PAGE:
Education Credits – Getting the Biggest Bang for Your Buck
Currently there are two educational tax credits allowed by the IRS, the American Opportunity Tax Credit (AOTC), and the Lifetime Learning Credit (LLC). The goal of this article is to define these two credits and discuss some of the common questions regarding their use.
The AOTC is a credit for qualified educational expenses paid for an eligible student for the first four years of post-secondary education. The credit is calculated as 100 percent of the first $2,000 of qualified expenses plus 25 percent of the next $2,000 of qualified expenses. The AOTC is worth up to $2,500 per student and 40 percent of the credit is refundable if certain qualifications are met. A refundable tax credit will create a refund for the taxpayer, even when no tax is due.
To be eligible for the AOTC, the student must be pursuing a degree or other recognized educational credential, be enrolled at least half time for at least one academic period beginning in the tax period, not have finished the first four years of higher education at the beginning of the tax year, and not have previously claimed the AOTC or the former Hope credit for more than four tax years.
Unlike the AOTC, the LLC does not have a refundable portion and the credit is limited to the amount of tax you must pay on your taxable income. The credit is calculated as 20 percent of qualifying educational expenses and is limited to $2,000 per tax return. Unlike the AOTC, which is only allowed for the first four years of undergraduate schooling, the LLC is available for any qualifying education expenses.
For both credits, if you are claimed as a dependent of another person, you cannot claim the credit on your own tax return. The person claiming you as a dependent is eligible to claim the tax credit. Each credit does have some income phase out criteria based upon your adjusted gross income and filing status, so for some higher income individuals there may be some limitations. If the tax return is filed as Married Filing Separately, the credit is not allowed.
Qualifying educational expenses for both credits generally include tuition, required fees, books and supplies. Room and board and transportation expense are not included.
Some of the questions we hear from clients include the following:
- My child started college this year and also earned $5,000 from his part time job. Is it best to claim the credit on their tax return, or the parents tax return? Generally, the parents have greater income, and it is more advantageous for them to claim the child as a dependent and the parents take the credits. Assuming the parent’s income is low enough, they will receive a $2,500 credit, whereas the child would have received only $1,000.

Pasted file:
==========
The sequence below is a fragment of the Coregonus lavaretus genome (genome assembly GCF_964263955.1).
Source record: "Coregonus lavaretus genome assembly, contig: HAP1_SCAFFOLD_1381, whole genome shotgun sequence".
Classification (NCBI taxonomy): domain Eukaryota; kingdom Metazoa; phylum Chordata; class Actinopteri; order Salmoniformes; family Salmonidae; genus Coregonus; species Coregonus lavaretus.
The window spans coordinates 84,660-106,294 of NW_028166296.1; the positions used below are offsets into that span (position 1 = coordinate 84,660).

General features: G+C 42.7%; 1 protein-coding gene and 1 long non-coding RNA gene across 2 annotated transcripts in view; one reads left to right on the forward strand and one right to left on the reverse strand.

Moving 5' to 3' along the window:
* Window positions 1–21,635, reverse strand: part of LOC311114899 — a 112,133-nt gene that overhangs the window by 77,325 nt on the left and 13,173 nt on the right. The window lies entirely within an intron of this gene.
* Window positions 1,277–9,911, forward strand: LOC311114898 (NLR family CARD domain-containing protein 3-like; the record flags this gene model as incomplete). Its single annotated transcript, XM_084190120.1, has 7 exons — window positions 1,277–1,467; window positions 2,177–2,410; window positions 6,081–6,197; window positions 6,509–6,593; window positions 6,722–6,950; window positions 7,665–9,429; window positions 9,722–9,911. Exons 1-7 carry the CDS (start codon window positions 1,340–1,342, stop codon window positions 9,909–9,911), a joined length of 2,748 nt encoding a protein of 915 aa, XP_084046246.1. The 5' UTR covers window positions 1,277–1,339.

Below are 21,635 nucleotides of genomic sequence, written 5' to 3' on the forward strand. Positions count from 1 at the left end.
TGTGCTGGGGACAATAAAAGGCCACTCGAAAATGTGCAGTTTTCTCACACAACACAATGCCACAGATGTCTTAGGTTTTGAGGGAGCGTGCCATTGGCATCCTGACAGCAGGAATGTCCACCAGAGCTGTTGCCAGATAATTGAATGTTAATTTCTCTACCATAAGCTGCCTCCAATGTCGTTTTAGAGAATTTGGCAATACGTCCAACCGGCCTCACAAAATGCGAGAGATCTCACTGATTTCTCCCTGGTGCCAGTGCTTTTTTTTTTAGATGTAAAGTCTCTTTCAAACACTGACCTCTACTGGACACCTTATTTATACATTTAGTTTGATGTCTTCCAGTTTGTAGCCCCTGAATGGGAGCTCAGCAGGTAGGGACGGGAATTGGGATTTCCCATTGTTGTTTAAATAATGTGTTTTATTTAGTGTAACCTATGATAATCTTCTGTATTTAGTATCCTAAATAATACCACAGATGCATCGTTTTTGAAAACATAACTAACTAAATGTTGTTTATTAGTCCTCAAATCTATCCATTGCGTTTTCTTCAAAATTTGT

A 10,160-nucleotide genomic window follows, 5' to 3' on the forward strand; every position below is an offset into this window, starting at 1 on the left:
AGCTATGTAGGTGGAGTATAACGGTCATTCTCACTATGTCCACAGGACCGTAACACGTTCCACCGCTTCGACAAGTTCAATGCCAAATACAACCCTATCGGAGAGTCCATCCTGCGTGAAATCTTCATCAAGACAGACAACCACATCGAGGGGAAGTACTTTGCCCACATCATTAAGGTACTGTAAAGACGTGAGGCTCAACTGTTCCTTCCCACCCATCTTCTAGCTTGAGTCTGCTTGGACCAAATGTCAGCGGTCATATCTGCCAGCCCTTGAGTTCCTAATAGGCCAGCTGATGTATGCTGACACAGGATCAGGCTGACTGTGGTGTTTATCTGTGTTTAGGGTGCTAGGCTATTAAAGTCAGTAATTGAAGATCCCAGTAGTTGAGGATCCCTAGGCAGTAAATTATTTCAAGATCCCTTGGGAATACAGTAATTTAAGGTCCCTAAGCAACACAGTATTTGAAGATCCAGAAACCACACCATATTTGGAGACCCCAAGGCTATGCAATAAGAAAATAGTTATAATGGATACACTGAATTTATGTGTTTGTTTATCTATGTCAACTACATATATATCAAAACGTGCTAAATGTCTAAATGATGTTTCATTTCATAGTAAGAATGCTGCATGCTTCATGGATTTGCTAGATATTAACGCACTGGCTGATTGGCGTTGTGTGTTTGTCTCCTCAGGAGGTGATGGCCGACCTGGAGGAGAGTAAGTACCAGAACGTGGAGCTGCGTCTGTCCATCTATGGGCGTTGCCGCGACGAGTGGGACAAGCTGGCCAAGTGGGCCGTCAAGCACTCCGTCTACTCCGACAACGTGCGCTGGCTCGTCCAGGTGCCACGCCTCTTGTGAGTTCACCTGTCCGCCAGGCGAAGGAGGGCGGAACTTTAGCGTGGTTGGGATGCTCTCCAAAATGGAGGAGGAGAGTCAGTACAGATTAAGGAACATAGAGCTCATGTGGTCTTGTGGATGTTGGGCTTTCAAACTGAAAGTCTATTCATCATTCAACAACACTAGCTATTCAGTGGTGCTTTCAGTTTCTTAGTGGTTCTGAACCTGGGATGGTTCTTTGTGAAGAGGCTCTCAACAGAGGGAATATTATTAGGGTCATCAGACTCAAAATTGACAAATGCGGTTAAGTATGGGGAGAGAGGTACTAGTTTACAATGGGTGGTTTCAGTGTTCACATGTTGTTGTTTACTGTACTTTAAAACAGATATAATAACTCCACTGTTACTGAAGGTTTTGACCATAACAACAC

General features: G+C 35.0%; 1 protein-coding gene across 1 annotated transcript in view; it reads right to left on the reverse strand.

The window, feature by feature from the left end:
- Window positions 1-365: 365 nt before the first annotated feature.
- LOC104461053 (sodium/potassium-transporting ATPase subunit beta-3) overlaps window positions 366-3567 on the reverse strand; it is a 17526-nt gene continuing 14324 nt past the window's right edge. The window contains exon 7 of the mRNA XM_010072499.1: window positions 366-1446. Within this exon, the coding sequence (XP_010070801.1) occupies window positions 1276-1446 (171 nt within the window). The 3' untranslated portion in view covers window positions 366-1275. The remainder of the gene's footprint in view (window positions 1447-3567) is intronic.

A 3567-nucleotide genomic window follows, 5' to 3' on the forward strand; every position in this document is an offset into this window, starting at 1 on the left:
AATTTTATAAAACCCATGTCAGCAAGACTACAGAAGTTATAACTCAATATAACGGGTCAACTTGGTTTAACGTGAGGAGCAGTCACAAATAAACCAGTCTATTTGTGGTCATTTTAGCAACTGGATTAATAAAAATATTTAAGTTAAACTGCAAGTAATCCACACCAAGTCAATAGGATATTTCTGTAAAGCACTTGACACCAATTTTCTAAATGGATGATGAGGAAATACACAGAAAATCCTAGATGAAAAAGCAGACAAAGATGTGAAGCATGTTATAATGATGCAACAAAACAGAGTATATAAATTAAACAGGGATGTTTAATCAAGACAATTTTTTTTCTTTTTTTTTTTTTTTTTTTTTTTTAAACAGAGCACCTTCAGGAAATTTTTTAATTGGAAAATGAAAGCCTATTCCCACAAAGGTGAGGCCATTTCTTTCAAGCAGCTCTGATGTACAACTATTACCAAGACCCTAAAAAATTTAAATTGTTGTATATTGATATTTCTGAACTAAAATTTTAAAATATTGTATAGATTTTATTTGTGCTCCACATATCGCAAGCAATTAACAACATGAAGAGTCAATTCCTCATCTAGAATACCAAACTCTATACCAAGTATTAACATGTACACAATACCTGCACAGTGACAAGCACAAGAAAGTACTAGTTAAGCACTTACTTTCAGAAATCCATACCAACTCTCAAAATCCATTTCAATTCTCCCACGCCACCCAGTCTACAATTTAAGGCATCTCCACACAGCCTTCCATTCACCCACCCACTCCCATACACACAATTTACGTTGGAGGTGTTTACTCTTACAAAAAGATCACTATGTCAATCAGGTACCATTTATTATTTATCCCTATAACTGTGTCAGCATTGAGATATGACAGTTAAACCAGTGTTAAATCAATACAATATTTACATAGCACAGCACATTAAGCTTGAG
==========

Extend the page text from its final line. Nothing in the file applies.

- I paid $10,000 for the tuition, books, and fees for my grandchild to attend college this year. Can I deduct these or get an educational credit for them? You must be claiming the person on your tax return to be eligible for the credit. If the parents are claiming the child, they can claim the credit, even though the grandparents paid the qualifying college expense.
- I enrolled in a taxidermy school and paid tuition and purchased supplies to learn taxidermy. Can I deduct this? Educational expenses generally must be paid to a post-secondary school that has accreditation and is approved to issue financial aid through the US Department of Education. The schools’ business office will issue a Form 1098-T which will document the eligible college expenses. Most main line colleges and technical schools are a part of this program. If in doubt, check with the school prior to enrolling
- My child is a Junior in high school and has enrolled in dual enrollment classes at a local college. We must pay a portion of the cost. Is this eligible for a college credit?
Yes, the qualifying education expenses that must be paid by the student do qualify for the educational credits. Unless the student is carrying at least a half time class load, the Lifetime Learning Credit would be the only credit they would qualify for.
- I am a teacher and every year I take a college class or two to maintain my teaching certification. Do the educational credits apply to this? Yes, as long as your employer does not reimburse you for the cost. This is the perfect place for the lifetime learning credit to be used to defray 20% of the required costs. Make sure you receive the form 1098-T from the college.
By starting to save early for college, and with the use of these credits, higher education may be more attainable than you thought. Please contact your Ketel Thorstenson tax advisor to discuss specific details regarding educational tax credits and planning for college.
Visit https://www.irs.gov/instructions/i8863 to view the IRS instructions for Form 8863. It provides a side-by-side comparison of the American Opportunity Tax Credit and the Lifetime Learning Credit.